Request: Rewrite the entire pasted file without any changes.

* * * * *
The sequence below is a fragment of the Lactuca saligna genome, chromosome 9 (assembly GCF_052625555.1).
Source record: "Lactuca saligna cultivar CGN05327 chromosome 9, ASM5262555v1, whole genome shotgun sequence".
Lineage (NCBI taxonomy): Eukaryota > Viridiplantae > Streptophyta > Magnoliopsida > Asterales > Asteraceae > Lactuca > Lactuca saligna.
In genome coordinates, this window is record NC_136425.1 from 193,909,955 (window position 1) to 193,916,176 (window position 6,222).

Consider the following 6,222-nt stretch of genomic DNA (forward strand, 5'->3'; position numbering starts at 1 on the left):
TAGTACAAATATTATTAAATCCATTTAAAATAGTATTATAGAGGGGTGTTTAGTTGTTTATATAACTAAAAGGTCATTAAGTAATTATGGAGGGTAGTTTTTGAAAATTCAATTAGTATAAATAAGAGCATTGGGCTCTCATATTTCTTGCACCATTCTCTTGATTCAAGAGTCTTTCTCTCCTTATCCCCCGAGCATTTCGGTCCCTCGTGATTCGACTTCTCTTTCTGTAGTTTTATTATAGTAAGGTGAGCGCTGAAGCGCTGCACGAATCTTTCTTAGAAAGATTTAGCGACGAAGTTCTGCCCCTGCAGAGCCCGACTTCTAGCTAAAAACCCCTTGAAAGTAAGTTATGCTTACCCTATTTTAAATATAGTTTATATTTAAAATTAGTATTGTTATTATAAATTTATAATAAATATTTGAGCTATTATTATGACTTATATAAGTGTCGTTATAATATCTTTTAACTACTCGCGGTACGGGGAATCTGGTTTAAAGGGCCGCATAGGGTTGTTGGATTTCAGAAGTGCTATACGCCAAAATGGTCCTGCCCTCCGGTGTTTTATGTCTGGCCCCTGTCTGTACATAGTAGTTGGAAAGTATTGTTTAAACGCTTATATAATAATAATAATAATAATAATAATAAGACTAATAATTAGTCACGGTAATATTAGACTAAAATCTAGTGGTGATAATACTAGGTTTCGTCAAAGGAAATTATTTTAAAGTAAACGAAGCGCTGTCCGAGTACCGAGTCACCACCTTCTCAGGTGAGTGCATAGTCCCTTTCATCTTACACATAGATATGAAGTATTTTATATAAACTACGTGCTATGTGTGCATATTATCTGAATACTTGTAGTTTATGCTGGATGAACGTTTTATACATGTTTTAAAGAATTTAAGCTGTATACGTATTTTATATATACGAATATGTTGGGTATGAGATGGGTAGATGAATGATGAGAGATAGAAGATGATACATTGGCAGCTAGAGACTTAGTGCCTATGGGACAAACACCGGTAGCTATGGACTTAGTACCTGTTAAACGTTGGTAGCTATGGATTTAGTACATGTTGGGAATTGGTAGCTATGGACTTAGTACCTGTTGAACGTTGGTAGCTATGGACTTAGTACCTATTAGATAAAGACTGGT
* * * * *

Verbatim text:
The sequence below is a fragment of the Lactuca saligna genome, chromosome 9 (assembly GCF_052625555.1).
Source record: "Lactuca saligna cultivar CGN05327 chromosome 9, ASM5262555v1, whole genome shotgun sequence".
Lineage (NCBI taxonomy): Eukaryota > Viridiplantae > Streptophyta > Magnoliopsida > Asterales > Asteraceae > Lactuca > Lactuca saligna.
In genome coordinates, this window is record NC_136425.1 from 193,909,955 (window position 1) to 193,916,176 (window position 6,222).

Consider the following 6,222-nt stretch of genomic DNA (forward strand, 5'->3'; position numbering starts at 1 on the left):
TAGTACAAATATTATTAAATCCATTTAAAATAGTATTATAGAGGGGTGTTTAGTTGTTTATATAACTAAAAGGTCATTAAGTAATTATGGAGGGTAGTTTTTGAAAATTCAATTAGTATAAATAAGAGCATTGGGCTCTCATATTTCTTGCACCATTCTCTTGATTCAAGAGTCTTTCTCTCCTTATCCCCCGAGCATTTCGGTCCCTCGTGATTCGACTTCTCTTTCTGTAGTTTTATTATAGTAAGGTGAGCGCTGAAGCGCTGCACGAATCTTTCTTAGAAAGATTTAGCGACGAAGTTCTGCCCCTGCAGAGCCCGACTTCTAGCTAAAAACCCCTTGAAAGTAAGTTATGCTTACCCTATTTTAAATATAGTTTATATTTAAAATTAGTATTGTTATTATAAATTTATAATAAATATTTGAGCTATTATTATGACTTATATAAGTGTCGTTATAATATCTTTTAACTACTCGCGGTACGGGGAATCTGGTTTAAAGGGCCGCATAGGGTTGTTGGATTTCAGAAGTGCTATACGCCAAAATGGTCCTGCCCTCCGGTGTTTTATGTCTGGCCCCTGTCTGTACATAGTAGTTGGAAAGTATTGTTTAAACGCTTATATAATAATAATAATAATAATAATAATAAGACTAATAATTAGTCACGGTAATATTAGACTAAAATCTAGTGGTGATAATACTAGGTTTCGTCAAAGGAAATTATTTTAAAGTAAACGAAGCGCTGTCCGAGTACCGAGTCACCACCTTCTCAGGTGAGTGCATAGTCCCTTTCATCTTACACATAGATATGAAGTATTTTATATAAACTACGTGCTATGTGTGCATATTATCTGAATACTTGTAGTTTATGCTGGATGAACGTTTTATACATGTTTTAAAGAATTTAAGCTGTATACGTATTTTATATATACGAATATGTTGGGTATGAGATGGGTAGATGAATGATGAGAGATAGAAGATGATACATTGGCAGCTAGAGACTTAGTGCCTATGGGACAAACACCGGTAGCTATGGACTTAGTACCTGTTAAACGTTGGTAGCTATGGATTTAGTACATGTTGGGAATTGGTAGCTATGGACTTAGTACCTGTTGAACGTTGGTAGCTATGGACTTAGTACCTATTAGATAAAGACTGGT